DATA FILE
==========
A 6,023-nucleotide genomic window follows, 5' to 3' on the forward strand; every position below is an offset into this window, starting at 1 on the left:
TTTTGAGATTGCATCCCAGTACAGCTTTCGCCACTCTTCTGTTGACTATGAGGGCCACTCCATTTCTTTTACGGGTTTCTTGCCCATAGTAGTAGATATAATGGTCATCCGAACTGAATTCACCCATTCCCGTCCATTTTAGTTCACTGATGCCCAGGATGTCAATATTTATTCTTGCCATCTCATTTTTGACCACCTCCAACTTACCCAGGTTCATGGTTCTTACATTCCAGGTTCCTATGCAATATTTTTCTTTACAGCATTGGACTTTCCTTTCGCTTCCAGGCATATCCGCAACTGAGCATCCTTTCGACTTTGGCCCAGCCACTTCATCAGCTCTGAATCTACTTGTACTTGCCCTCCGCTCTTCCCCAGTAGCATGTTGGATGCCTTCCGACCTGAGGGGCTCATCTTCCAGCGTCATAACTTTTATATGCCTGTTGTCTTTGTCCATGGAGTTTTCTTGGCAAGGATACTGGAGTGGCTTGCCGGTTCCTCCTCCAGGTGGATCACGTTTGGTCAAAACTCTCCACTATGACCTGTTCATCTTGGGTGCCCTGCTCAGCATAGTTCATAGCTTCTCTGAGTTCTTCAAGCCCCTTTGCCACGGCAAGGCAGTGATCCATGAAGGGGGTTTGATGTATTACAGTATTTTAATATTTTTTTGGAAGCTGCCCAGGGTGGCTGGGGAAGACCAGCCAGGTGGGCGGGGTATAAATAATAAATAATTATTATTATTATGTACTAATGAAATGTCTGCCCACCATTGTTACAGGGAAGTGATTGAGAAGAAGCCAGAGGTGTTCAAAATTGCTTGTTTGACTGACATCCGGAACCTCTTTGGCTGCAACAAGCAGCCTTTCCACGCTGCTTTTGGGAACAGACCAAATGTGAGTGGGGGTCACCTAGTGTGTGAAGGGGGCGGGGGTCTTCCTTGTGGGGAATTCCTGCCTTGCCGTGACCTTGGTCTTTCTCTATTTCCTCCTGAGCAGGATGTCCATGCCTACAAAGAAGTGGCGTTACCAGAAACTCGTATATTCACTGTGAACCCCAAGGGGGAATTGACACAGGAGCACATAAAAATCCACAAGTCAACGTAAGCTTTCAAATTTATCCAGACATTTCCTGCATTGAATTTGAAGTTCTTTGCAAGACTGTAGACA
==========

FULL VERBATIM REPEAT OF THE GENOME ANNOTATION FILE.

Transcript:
A 6,023-nucleotide genomic window follows, 5' to 3' on the forward strand; every position below is an offset into this window, starting at 1 on the left:
TTTTGAGATTGCATCCCAGTACAGCTTTCGCCACTCTTCTGTTGACTATGAGGGCCACTCCATTTCTTTTACGGGTTTCTTGCCCATAGTAGTAGATATAATGGTCATCCGAACTGAATTCACCCATTCCCGTCCATTTTAGTTCACTGATGCCCAGGATGTCAATATTTATTCTTGCCATCTCATTTTTGACCACCTCCAACTTACCCAGGTTCATGGTTCTTACATTCCAGGTTCCTATGCAATATTTTTCTTTACAGCATTGGACTTTCCTTTCGCTTCCAGGCATATCCGCAACTGAGCATCCTTTCGACTTTGGCCCAGCCACTTCATCAGCTCTGAATCTACTTGTACTTGCCCTCCGCTCTTCCCCAGTAGCATGTTGGATGCCTTCCGACCTGAGGGGCTCATCTTCCAGCGTCATAACTTTTATATGCCTGTTGTCTTTGTCCATGGAGTTTTCTTGGCAAGGATACTGGAGTGGCTTGCCGGTTCCTCCTCCAGGTGGATCACGTTTGGTCAAAACTCTCCACTATGACCTGTTCATCTTGGGTGCCCTGCTCAGCATAGTTCATAGCTTCTCTGAGTTCTTCAAGCCCCTTTGCCACGGCAAGGCAGTGATCCATGAAGGGGGTTTGATGTATTACAGTATTTTAATATTTTTTTGGAAGCTGCCCAGGGTGGCTGGGGAAGACCAGCCAGGTGGGCGGGGTATAAATAATAAATAATTATTATTATTATGTACTAATGAAATGTCTGCCCACCATTGTTACAGGGAAGTGATTGAGAAGAAGCCAGAGGTGTTCAAAATTGCTTGTTTGACTGACATCCGGAACCTCTTTGGCTGCAACAAGCAGCCTTTCCACGCTGCTTTTGGGAACAGACCAAATGTGAGTGGGGGTCACCTAGTGTGTGAAGGGGGCGGGGGTCTTCCTTGTGGGGAATTCCTGCCTTGCCGTGACCTTGGTCTTTCTCTATTTCCTCCTGAGCAGGATGTCCATGCCTACAAAGAAGTGGCGTTACCAGAAACTCGTATATTCACTGTGAACCCCAAGGGGGAATTGACACAGGAGCACATAAAAATCCACAAGTCAACGTAAGCTTTCAAATTTATCCAGACATTTCCTGCATTGAATTTGAAGTTCTTTGCAAGACTGTAGACA